• Learn to say "no." Don't overcommit yourself. If you take on too much, you're creating stress.
  • Unplug. Don't let the technologies that help you do your work get in the way of your leisure time. Consider turning off cell phones or beepers when you are with family or friends. And avoid checking work email when you're not at work.

Seek Outside Support

You may feel like you are burdening others with the stress you’re feeling at work, but your friends and family are there to support you — and it’s not a burden. Make sure you get support from friends and family in your efforts to reduce job stress. If friends and family are unavailable, especially if you’re a recent transplant to Colorado, see if your company has an employee assistance program. You might use it to talk with a counselor. A counselor can help you set goals and provide support in dealing with setbacks.

Know When to Quit

If you are truly miserable because of a stressful job, it may be time to think about changing jobs. Make sure you know whether it is you or the job that's the problem.

Before you quit, spend time thinking about other job options. Not having a job will probably also lead to stress. Getting another job before you quit is best, but sometimes that isn't possible. Decide what is less stressful for you — unemployment or being miserable in your current job. It might help to talk with a counselor about your choices.

As a caveat, it's normal to have some stress. Stress releases hormones that speed up your heart, make you breathe faster and give you a burst of energy. Stress can be useful when you need to focus on or finish a big project. But too much stress or being under stress for too long isn't good for you. As an employee, managing your stress will help you not only be more effective and efficient at work, but it will help you be more present at home and healthier in the long run.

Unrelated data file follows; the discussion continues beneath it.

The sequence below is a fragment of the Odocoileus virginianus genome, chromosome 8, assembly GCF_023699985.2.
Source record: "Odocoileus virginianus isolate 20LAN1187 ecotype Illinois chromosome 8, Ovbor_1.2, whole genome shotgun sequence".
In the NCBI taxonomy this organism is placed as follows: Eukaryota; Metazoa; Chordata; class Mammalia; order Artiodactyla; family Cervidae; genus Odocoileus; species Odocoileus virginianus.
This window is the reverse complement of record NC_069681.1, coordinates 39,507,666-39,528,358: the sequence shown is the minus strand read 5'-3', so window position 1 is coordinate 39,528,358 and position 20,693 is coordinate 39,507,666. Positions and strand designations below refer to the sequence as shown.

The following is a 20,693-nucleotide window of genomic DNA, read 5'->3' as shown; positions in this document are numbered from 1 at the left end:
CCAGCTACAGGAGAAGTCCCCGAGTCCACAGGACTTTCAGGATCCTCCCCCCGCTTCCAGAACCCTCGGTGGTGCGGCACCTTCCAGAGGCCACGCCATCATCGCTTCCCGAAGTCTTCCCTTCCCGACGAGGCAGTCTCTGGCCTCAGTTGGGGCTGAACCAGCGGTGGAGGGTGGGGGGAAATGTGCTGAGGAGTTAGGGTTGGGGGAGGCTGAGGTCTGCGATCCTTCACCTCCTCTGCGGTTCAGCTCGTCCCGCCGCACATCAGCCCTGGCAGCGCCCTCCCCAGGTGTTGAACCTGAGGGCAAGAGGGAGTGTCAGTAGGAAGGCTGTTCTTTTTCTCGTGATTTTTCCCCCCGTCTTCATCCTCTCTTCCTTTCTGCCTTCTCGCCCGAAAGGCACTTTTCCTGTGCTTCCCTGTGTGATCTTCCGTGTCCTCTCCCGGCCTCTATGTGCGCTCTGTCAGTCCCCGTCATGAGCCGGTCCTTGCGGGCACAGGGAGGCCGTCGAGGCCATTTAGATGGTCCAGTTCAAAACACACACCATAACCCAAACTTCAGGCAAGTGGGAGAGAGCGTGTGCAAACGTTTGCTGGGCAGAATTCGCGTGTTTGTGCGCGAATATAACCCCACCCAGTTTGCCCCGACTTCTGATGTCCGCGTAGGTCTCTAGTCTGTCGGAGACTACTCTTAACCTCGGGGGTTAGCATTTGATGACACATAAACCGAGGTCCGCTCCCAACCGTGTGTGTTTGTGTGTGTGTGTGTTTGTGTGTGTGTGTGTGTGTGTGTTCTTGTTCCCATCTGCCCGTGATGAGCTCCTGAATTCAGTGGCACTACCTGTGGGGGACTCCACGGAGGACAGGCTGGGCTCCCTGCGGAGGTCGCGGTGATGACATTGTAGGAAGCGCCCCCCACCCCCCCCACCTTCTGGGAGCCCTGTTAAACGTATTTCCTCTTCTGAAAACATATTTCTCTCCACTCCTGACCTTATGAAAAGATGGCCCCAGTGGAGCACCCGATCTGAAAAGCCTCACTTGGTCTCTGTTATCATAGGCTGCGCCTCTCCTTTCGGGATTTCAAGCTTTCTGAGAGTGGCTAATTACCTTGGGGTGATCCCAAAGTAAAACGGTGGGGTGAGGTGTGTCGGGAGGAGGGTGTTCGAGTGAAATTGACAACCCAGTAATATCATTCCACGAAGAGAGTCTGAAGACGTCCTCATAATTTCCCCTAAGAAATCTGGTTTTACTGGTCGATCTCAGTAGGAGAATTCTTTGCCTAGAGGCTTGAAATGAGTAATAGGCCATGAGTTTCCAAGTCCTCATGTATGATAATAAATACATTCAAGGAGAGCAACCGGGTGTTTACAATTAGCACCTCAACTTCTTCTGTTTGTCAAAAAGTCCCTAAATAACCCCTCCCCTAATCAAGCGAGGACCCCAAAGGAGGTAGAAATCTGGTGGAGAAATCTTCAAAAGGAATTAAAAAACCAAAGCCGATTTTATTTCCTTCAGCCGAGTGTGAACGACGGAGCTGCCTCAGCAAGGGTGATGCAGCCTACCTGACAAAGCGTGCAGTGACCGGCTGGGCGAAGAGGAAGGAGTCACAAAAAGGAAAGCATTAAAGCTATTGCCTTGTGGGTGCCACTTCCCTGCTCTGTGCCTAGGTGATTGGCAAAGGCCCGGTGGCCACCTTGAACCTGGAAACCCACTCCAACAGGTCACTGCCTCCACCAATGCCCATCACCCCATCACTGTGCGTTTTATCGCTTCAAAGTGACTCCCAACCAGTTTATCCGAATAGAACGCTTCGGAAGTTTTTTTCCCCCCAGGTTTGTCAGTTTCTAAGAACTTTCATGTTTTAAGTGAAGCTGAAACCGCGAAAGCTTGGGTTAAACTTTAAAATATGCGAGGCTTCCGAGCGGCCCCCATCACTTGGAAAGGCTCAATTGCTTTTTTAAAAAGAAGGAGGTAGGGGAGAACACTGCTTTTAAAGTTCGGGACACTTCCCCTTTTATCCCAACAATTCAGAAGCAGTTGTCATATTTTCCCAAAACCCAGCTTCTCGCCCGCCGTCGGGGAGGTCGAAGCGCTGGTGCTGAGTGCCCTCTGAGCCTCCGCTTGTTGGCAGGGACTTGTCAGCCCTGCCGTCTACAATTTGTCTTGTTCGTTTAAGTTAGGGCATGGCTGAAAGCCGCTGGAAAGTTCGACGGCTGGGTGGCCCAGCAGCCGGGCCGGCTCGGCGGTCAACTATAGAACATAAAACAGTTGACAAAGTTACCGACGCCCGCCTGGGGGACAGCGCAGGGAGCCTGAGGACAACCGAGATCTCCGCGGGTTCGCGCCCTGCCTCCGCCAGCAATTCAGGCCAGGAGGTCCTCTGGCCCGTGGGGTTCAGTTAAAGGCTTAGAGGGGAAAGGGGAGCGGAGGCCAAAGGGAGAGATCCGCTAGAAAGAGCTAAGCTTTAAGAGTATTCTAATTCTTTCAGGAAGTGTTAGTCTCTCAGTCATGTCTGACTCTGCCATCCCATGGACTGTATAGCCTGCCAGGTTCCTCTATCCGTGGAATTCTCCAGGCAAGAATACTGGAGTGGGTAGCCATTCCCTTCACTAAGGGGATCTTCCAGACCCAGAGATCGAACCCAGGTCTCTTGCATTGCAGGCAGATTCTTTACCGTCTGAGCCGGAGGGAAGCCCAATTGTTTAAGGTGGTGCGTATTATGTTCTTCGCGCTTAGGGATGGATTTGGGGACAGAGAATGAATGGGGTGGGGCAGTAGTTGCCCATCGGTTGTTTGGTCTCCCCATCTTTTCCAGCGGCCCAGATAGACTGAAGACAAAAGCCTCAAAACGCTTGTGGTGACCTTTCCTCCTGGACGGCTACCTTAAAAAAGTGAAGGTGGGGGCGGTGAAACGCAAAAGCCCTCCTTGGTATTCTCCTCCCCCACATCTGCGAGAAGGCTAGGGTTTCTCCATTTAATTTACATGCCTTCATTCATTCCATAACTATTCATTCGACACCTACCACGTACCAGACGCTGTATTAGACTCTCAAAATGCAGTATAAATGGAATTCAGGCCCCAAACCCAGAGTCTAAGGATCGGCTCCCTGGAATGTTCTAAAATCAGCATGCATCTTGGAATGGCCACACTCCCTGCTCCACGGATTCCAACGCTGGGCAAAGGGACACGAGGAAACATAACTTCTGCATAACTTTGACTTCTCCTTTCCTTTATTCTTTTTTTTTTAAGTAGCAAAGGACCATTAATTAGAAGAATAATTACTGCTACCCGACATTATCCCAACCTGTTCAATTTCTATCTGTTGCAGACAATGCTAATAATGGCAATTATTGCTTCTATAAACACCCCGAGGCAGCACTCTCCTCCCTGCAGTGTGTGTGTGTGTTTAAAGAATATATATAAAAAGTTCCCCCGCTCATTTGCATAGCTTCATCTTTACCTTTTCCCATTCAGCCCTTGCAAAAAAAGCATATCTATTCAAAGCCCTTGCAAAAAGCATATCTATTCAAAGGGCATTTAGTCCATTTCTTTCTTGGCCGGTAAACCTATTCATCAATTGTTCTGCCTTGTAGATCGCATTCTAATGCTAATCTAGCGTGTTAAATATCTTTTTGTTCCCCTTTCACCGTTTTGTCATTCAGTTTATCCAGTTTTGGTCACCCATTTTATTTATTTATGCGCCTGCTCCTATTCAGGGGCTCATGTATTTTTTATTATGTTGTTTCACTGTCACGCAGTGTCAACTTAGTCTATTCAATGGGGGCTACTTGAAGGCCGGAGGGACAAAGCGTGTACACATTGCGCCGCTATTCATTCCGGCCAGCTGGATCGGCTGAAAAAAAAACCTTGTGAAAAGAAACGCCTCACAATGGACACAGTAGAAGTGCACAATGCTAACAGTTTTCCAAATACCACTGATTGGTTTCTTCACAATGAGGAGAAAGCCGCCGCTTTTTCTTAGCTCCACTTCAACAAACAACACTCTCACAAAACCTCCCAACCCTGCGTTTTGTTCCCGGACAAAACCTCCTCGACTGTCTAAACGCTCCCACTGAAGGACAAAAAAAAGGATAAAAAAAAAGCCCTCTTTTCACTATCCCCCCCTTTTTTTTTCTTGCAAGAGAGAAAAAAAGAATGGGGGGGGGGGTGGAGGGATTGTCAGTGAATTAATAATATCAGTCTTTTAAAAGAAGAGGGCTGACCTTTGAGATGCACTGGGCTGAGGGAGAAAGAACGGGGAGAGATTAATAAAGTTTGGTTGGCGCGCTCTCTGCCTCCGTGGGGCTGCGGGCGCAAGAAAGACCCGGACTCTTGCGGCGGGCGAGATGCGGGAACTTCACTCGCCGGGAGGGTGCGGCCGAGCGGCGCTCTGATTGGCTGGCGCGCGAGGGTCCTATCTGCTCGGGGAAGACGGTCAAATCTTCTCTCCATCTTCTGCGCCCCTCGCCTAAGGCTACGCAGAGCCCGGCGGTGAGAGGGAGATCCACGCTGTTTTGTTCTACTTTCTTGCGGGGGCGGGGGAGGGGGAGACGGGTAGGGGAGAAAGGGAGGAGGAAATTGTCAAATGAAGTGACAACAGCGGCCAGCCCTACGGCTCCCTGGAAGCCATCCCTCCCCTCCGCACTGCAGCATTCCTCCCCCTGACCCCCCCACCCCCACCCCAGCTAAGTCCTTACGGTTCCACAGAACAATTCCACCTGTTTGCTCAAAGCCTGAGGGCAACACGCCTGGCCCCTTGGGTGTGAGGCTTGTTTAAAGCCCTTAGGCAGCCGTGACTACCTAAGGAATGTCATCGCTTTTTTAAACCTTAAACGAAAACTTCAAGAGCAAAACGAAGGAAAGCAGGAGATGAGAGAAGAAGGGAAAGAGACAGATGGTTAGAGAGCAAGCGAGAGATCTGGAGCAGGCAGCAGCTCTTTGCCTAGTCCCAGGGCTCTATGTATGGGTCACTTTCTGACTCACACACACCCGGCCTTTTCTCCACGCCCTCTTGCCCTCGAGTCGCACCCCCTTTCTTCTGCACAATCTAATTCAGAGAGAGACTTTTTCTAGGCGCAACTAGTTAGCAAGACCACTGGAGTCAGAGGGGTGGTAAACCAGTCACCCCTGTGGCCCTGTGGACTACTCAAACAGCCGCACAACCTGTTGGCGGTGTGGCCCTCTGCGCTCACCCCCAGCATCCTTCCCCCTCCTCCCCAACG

Hanah Polotsky, MD, is a Kaiser Permanente Colorado endocrinologist, internal medicine physician and medical office chief at the Kaiser Permanente East Denver medical offices. 

Edit Module

Get more content like this: Subscribe to the magazine | Sign up for our Free e-newsletter

Edit ModuleShow Tags

Archive »Related Articles

The Top 3 Work Habits Pros Are Scared Of

It’s important to overcome your fears. Instead of getting caught up in what could go wrong or has gone wrong, focus on the steps necessary to achieve your goals. And remember, there’s always room for improvement.

How You Run Your Business is Critically Important

Building the right operating system that includes communication, planning and a healthy culture is just as important as having a sound strategy.

How Much Payment Automation is Right for You?

The choice of products you want to utilize boils down to how efficient you want to be and around what areas you want to build lasting strategies.
Edit ModuleShow Tags
Edit Module


 

Edit ModuleShow Tags
Edit ModuleShow Tags Edit ModuleShow Tags
Edit ModuleShow Tags Edit ModuleShow Tags
Edit ModuleShow Tags Edit ModuleShow Tags